Carol Huang
Sep 7, 2020

Tighter control of livestreaming coming soon in China

Chinese regulators are preparing to impose new regulations on the booming use of livestreaming. Although the changes represent potential risk for brands, representatives from e-commerce platforms and influencer agencies welcome the moves.

Tighter control of livestreaming coming soon in China

The China government has recently finished collecting opinions about a draft regulation on the livestreaming industry, and observers expect significant rule changes soon. 

This segment of the influencer-marketing business has been under government scrutiny for some time, coinciding with massive growth in both viewership and the number of brands making use of the tactic. The new regulations, according to the government itself, are intended to form a long-term mechanism to rectify abuses such as sales of counterfeit products, false advertising and fake traffic volume.

Most significantly, the impending rules will mean that video bloggers and livestreamers will be considered businesses in and of themselves. This will substantially alter their legal liabilities, as they will have to obey a broader e-commerce law that was implemented last year. That law requires, for example, that businesses verify their identities before they start livestreaming.

The potential change causing the most dispute is whether livestreamers will also be defined as advertising endorsers. This would make them subject to additional regulations including prohibitions aginst the use of certain terms, such as "best" or "top", when promoting products.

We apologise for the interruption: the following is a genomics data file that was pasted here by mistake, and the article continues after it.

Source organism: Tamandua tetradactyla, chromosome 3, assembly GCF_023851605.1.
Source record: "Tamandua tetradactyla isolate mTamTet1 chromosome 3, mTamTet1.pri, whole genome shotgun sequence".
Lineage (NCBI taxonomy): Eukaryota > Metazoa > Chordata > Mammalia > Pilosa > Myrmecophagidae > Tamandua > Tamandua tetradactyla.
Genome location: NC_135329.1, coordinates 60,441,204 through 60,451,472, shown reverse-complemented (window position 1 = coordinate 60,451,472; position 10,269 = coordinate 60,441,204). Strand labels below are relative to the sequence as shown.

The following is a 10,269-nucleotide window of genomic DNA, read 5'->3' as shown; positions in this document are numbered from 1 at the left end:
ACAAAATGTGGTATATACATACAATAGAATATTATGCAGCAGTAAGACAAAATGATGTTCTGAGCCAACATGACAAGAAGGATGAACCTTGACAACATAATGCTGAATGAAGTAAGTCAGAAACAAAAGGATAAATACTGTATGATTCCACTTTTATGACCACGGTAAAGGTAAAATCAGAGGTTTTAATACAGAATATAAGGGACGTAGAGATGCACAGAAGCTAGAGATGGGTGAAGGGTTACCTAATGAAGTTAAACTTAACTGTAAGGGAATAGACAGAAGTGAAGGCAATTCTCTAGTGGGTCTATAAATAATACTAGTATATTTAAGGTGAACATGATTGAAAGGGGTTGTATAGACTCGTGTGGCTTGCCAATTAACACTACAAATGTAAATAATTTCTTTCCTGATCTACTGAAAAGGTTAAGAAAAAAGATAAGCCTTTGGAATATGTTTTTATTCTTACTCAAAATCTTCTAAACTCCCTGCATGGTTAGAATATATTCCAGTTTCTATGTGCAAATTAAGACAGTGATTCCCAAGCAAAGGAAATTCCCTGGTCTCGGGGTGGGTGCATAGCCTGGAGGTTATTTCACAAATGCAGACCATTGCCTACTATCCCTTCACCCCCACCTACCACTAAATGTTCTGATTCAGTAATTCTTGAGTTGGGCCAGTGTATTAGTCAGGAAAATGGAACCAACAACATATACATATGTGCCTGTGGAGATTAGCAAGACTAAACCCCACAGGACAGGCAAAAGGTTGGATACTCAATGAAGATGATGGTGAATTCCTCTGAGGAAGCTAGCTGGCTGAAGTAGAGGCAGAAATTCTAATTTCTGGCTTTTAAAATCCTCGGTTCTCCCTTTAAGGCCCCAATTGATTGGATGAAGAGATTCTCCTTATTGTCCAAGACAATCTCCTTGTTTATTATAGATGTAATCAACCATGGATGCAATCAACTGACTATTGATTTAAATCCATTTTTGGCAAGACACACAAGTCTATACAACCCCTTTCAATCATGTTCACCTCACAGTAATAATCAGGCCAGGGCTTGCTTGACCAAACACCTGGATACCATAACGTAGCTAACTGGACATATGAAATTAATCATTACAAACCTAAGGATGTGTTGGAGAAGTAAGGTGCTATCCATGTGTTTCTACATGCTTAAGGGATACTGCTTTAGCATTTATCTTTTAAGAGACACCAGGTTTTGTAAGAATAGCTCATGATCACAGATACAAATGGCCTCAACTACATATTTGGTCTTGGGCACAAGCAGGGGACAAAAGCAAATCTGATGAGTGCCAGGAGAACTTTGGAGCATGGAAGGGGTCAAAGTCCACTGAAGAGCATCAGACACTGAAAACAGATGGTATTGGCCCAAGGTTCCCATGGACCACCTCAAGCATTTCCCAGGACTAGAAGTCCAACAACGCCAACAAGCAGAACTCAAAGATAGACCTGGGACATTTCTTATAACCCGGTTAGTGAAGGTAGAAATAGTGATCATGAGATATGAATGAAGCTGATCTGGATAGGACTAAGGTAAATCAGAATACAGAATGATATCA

Though such changes will require additional oversight of influencers by brands and platforms, some observers believe that control is needed, and should work to the advantage of both brands and platforms in the end. 

"The livestreaming market in China is still growing extensively without much order," Zhang Guowei, the head of JD.com's livestreaming business, told Campaign Asia-Pacific. "We already see more high quality and entertaining content coming to livestreaming on e-commerce."

One positive impact of tighter control could be a reduction in downward pricing pressure. "Some live-streamings have very low cost, and they sell the product at a very cheap price, which disrupts the market order," Hong Tao, professor at Beijing Technology and Business University, said in a seminar for livestreaming standards in June. "The draft regulation should change this price-oriented competition."

Livestreaming platforms will also bear additional responsibility. Whether the platform is an e-commerce platform that has livestreaming functions or a livestreaming platform that allows people to sell products, they will all be regulated under the e-commerce law.

"The industry has been waiting for a long time for the regulation to come," Zhang said. "There is still chaos in the livestreaming industry although it has been developing for years. Regulators move is more effective than us as a platform."

The top bloggers and livestreamers have nothing to worry about, according to Qian Yufan, co-founder and COO of Hangzhou Chenfan E-commerce, an agency founded in 2015 that represents several of the most popular streamers. 

"We are glad to see more people choose livestreaming as a way of marketing these days," Qian said. "As a livestreamer agency, we welcome the regulation to bring healthy competition into the market. Good livestreamers will have the chance to win the competition."

The ability to bargain with brands and obtain discounts for the audience will remain a key factor in the competitiveness of livestreamers, as will their ability to build an attached audience, she added.

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